Matrix metalloproteinase-12 gene regulation by a PPAR alpha agonist in human monocyte-derived macrophages.Exp Cell Res. 2008 Nov 01; 314(18):3405-14.EC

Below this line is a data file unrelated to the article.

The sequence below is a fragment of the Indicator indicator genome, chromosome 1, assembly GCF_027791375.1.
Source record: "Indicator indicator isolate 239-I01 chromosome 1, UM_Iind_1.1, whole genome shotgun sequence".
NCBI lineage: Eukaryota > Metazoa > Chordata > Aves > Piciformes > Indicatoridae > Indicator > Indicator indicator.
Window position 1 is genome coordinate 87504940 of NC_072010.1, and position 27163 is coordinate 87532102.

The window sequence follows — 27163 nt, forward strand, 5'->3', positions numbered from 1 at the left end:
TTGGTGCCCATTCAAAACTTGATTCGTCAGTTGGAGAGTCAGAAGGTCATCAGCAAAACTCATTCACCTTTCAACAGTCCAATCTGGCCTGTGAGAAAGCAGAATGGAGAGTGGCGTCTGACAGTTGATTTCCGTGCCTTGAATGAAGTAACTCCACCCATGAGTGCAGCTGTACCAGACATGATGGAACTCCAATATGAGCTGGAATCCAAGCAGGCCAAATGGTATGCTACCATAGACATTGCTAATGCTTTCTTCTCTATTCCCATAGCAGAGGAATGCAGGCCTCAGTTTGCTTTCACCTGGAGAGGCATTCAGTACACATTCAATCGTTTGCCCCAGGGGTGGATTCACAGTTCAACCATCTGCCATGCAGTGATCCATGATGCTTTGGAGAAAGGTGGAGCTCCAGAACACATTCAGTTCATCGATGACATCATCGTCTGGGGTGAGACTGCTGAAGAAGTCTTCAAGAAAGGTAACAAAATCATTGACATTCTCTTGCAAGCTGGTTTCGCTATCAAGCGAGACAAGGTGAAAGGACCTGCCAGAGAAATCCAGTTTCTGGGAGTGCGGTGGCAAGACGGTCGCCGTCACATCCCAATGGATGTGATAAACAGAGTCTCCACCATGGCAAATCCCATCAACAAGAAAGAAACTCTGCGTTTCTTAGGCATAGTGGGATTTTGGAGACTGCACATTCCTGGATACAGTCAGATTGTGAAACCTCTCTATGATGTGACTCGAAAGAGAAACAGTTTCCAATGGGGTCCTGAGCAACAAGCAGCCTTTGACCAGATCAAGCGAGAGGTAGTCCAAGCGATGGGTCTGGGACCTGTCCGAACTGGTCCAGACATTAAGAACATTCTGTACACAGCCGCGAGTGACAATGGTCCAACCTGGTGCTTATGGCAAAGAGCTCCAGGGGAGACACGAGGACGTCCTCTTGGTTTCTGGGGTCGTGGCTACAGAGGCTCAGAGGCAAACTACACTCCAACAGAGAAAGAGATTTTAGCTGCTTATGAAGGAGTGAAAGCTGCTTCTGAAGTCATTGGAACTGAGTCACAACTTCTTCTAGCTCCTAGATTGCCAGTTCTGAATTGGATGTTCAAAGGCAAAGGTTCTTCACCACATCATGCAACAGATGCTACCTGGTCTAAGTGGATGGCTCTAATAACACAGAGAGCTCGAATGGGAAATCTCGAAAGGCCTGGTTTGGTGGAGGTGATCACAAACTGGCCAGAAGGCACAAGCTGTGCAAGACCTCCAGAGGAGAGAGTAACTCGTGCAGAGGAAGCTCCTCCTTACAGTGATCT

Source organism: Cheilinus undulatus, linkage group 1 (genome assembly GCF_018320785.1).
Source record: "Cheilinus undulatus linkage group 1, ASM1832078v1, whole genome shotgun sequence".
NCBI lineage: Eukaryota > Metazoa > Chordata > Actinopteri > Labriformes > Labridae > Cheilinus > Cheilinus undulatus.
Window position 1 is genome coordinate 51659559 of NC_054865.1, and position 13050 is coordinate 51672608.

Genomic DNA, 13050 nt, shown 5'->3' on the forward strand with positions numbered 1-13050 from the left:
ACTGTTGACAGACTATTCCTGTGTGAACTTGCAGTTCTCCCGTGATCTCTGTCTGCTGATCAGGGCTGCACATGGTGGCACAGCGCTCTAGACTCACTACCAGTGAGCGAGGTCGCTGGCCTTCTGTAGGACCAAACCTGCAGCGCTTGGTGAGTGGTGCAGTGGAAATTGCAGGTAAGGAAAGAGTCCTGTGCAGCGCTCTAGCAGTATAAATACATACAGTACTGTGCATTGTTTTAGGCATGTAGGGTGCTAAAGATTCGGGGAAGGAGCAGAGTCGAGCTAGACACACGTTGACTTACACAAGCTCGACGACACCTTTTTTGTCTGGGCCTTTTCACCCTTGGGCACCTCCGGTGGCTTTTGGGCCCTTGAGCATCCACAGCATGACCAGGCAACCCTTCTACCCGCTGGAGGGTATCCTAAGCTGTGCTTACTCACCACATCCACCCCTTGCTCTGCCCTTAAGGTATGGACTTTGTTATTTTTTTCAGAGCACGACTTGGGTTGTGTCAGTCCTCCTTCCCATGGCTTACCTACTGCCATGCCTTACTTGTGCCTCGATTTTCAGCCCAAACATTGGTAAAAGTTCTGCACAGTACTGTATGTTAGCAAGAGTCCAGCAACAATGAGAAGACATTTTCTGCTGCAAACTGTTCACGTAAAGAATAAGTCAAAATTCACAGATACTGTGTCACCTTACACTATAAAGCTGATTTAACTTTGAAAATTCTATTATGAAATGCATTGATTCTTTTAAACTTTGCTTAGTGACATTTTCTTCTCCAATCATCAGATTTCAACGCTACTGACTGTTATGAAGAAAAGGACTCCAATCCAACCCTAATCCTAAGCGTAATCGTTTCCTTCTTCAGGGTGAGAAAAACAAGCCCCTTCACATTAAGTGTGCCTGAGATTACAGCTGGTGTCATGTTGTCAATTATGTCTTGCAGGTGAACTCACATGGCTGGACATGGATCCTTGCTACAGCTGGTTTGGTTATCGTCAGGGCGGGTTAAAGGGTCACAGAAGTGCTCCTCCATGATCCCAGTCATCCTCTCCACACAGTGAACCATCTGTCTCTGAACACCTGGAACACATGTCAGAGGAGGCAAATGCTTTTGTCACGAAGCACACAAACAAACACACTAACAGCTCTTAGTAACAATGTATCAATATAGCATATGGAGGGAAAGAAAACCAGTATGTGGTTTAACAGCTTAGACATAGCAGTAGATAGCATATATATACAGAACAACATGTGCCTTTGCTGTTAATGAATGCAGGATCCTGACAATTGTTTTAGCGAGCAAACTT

MMP-12, a macrophage-specific matrix metalloproteinase with large substrate specificity, has been reported to be highly expressed in mice, rabbits and human atherosclerotic lesions. Increased MMP-12 from inflammatory macrophages is associated with several degenerative diseases such as atherosclerosis. In this manuscript, we show that IL-1beta, a proinflammatory cytokine found in atherosclerotic plaques, increases both mRNA and protein levels of MMP-12 in human monocyte-derived macrophages (HMDM). Since peroxisome proliferator-activated receptors (PPARs), such as PPARalpha and PPARgamma, are expressed in macrophages and because PPAR activation exerts an anti-inflammatory effect on vascular cells, we have investigated the effect of PPARalpha and gamma isoforms on MMP-12 regulation in HMDM. Our results show that MMP-12 expression (mRNA and protein) is down regulated in IL-1beta-treated macrophages only in the presence of a specific PPARalpha agonist, GW647, in a dose-dependent manner. In contrast, this inhibitory effect was abolished in IL-1beta-stimulated peritoneal macrophages isolated from PPARalpha(-/-) mice and treated with the PPARalpha agonist, GW647. Moreover, reporter gene transfection experiments using different MMP-12 promoter constructs showed a reduction of the promoter activities by approximately 50% in IL-1beta-stimulated PPARalpha-pre-treated cells. However, MMP-12 promoter analysis did not reveal the presence of a PPRE response element. The IL-1beta effect is known to be mediated through the AP-1 binding site. Mutation of the AP-1 site, located at -81 in the MMP-12 promoter region relative to the transcription start site, followed by transfection analysis, gel shift and ChIP experiments revealed that the inhibitory effect was the consequence of the protein-protein interaction between GW 647-activated PPARalpha and c-Fos or c-Jun transcription factors, leading to inhibition of their binding to the AP-1 motif. These studies suggest that PPARalpha agonists may be used therapeutically, not only for lipid disorders, but also to prevent inflammation and atheromatous plaque rupture, where their ability to inhibit MMP-12 expression in HMDM may be beneficial.